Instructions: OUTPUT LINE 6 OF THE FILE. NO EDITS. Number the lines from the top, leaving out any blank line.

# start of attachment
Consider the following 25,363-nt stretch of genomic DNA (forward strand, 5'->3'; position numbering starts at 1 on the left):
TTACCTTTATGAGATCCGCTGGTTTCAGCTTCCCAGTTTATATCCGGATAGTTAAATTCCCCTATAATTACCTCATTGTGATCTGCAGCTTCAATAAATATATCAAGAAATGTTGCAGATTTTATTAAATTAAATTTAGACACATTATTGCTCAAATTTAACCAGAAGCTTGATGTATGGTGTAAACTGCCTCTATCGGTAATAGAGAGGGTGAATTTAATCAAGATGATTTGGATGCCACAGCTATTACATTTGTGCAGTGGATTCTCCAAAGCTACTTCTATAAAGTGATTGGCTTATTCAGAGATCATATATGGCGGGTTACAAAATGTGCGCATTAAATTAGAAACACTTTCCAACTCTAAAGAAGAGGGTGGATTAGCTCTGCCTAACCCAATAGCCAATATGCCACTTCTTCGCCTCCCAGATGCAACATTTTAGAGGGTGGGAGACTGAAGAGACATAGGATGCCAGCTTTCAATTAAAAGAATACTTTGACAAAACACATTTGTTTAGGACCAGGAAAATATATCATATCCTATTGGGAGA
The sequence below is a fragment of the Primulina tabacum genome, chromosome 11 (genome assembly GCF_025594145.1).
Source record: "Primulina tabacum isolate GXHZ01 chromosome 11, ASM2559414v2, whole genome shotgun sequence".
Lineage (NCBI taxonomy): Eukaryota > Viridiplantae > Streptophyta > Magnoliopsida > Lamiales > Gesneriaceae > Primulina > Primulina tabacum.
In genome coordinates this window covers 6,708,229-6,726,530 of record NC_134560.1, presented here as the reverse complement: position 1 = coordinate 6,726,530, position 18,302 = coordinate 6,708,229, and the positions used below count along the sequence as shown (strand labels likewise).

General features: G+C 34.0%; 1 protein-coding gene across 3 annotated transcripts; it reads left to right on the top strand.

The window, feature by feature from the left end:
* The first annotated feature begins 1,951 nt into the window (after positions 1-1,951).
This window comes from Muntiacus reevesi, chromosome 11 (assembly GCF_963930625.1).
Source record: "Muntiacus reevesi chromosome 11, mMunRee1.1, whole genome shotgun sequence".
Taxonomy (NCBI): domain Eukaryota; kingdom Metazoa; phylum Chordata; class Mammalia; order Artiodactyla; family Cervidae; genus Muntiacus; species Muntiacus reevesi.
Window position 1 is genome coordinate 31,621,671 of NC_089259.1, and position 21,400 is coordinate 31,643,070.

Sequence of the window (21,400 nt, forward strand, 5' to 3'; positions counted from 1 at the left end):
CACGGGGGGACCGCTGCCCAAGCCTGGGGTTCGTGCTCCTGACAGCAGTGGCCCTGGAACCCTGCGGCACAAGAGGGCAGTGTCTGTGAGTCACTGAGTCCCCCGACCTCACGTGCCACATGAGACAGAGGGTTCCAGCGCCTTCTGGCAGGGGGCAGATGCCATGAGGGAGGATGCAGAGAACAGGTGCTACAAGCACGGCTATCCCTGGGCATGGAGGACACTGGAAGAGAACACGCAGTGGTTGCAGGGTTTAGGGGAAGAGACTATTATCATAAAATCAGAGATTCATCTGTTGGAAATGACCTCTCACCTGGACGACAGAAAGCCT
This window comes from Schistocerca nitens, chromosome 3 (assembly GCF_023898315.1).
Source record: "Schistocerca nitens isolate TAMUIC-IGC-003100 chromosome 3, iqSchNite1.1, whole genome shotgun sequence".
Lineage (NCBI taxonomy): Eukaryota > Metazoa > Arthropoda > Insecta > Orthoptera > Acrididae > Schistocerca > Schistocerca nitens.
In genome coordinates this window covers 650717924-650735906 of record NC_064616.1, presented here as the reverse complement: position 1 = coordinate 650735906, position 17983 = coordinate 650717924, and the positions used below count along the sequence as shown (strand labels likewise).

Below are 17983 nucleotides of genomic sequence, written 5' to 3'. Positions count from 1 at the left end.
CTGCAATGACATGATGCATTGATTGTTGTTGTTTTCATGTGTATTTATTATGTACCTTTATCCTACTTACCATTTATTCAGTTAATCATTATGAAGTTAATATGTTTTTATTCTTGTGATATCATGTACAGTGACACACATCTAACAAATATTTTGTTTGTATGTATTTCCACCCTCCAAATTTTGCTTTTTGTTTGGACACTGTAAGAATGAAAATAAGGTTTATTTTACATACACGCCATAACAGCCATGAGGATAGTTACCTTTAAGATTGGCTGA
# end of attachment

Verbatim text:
In genome coordinates this window covers 6,708,229-6,726,530 of record NC_134560.1, presented here as the reverse complement: position 1 = coordinate 6,726,530, position 18,302 = coordinate 6,708,229, and the positions used below count along the sequence as shown (strand labels likewise).